An Indian businessman who runs all four of Nepal's casinos says that while the World Cup was good for entertainment, it was undoubtedly bad for business, both for India and Nepal.
In Nepal, where tourists, especially visitors from India, form the mainstay of the tourism-driven economy, cricket-crazy Indians preferred to stay glued to the television screen, watching the matches.
The result was a drop in business for the casinos, despite the cessation of Maoist insurgency from January 29.
In India, the situation was worse. Zee Television estimated that aboutRs.300 billion had been spent on bets since the World Cup began on February 8. During the finals alone, it guesstimated the wagers piled up over Rs.5 billion.
Rakesh Wadhwa, the executive director of the Nepal casinos, said the rampant gambling on cricket meant an enormous amount of foreign exchange draining out of India. He attributed the drain to the government's policy of banning gambling.
"This is nothing but hypocrisy on the part of the Indian government, when every by-lane in India turns into an illegal betting den during the Cup," he said.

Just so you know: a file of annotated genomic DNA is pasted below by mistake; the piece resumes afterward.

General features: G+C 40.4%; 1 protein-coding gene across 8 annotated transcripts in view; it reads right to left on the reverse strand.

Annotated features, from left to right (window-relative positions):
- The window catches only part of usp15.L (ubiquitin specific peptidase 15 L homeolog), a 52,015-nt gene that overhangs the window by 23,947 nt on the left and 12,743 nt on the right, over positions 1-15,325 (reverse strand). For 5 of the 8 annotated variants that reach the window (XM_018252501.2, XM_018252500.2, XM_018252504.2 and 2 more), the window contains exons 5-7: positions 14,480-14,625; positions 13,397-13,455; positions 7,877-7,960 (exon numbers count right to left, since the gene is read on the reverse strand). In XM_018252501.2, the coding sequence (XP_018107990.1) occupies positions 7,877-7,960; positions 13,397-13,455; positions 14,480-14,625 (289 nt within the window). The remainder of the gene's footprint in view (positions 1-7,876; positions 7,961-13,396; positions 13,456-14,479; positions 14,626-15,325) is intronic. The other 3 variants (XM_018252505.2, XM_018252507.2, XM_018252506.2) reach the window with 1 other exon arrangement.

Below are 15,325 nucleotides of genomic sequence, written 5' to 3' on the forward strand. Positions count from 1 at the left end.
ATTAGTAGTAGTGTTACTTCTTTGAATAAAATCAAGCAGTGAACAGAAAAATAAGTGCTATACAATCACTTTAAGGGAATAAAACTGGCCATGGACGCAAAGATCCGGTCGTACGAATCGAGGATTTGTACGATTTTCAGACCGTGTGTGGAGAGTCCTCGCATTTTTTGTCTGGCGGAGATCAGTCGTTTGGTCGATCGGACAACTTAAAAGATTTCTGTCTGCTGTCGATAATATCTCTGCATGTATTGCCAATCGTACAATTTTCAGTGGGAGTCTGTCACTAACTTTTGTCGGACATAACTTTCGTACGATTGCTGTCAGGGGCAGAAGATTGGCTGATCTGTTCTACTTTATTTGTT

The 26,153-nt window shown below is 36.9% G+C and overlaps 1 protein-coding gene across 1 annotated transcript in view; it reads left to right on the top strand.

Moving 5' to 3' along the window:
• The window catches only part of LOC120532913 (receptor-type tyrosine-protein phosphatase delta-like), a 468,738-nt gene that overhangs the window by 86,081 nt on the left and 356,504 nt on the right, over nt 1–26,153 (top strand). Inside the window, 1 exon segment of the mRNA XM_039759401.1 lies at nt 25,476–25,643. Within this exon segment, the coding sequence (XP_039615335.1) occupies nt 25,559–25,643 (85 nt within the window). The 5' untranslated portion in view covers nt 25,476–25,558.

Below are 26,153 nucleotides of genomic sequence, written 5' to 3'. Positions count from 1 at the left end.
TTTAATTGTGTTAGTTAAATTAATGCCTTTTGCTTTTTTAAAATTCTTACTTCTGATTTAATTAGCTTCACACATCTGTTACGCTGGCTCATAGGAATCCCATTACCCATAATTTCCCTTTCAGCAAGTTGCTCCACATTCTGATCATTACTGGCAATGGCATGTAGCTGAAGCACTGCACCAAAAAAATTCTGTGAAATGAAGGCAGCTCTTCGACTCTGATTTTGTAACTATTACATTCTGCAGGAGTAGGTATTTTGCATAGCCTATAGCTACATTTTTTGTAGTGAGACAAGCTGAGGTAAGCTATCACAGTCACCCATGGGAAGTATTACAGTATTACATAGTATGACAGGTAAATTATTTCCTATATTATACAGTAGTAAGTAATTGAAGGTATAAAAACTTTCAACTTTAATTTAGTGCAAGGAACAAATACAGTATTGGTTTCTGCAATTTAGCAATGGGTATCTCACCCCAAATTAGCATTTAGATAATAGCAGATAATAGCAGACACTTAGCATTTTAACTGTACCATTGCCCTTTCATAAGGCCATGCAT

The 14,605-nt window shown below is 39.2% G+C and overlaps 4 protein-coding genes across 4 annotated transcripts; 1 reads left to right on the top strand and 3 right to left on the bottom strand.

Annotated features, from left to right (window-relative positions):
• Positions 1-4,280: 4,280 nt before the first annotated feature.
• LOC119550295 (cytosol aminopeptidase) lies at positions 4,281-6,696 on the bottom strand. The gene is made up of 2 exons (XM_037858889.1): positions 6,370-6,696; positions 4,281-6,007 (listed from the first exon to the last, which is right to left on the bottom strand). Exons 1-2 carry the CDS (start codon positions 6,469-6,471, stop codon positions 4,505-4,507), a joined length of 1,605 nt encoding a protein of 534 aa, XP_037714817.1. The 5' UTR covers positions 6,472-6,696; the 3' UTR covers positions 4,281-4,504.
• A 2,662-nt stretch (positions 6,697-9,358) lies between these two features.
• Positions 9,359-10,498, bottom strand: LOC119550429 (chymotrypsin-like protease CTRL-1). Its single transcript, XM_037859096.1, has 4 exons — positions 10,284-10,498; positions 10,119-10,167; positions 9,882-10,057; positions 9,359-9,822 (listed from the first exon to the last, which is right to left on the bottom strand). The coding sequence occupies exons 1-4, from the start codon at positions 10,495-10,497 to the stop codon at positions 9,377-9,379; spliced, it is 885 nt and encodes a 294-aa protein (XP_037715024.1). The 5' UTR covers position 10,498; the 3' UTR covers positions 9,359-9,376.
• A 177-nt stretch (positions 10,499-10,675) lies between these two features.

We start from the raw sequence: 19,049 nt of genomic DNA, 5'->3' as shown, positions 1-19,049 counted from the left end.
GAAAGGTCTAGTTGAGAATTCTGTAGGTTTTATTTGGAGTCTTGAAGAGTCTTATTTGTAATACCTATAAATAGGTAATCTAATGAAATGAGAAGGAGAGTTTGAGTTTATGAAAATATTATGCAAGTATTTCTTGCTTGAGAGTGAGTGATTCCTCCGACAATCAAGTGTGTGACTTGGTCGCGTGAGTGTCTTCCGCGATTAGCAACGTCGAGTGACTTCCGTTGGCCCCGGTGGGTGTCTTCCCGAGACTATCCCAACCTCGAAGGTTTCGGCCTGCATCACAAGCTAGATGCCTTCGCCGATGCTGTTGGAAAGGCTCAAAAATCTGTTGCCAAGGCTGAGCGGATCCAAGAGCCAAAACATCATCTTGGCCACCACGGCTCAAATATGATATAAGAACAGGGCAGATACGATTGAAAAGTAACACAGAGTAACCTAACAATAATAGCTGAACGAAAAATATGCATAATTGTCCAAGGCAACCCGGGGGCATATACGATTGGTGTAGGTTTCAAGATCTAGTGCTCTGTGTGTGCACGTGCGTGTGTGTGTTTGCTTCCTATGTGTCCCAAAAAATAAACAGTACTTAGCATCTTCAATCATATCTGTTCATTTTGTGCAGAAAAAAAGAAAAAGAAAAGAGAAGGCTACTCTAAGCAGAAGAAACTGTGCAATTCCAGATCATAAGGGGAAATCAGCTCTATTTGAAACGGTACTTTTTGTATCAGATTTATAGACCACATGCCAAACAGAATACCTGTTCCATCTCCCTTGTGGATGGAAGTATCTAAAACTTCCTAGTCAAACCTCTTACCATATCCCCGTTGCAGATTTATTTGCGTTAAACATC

"From time to time the police arrest a few bookies but that's just the tip of the iceberg. The vast gambling enterprise flourishes underground and the government loses billions because of its short-sightedness," Wadhwa told IANS.
Wadhwa, who has also operated casinos in Sri Lanka, said that since the home team was a favourite in India, the bookies transferred the extra bets out of the country to ensure they didn't go bust.
"It's just like re-insurance," he explained.
"The money was converted into foreign exchange and siphoned off to Dubai, London and Australia where the bets equalised and the Indian government stood to gain nothing because of its stupid policy."
Wadhwa said gambling in India is as old as the Hindu epic Mahabharat. Yet no political party can afford to admit that because of what he called "institutionalised hypocrisy and double standards".
"Betting on horses and lotteries are okay and even run by several state governments while casinos are banned," he said in exasperation.
"'Matka' is routine in Mumbai. Laws only push gambling underground where the mafia controls the game and the government loses out on the tax it would have got if it had allowed businessmen.
"Look at the period of prohibition in the U.S. in the 1920s when gangs like Al Capone's flourished."
Even if the Indian government gives its nod to casinos, Wadhwa is pessimistic about how it will help the Indian entrepreneur.
"Then it (Indian government) will probably want multi-billion dollar casinos and foreign companies with that kind of money will grab all the licences,"he said.
"This is a government that will allow that to happen instead of encouraging its own countrymen who have the expertise."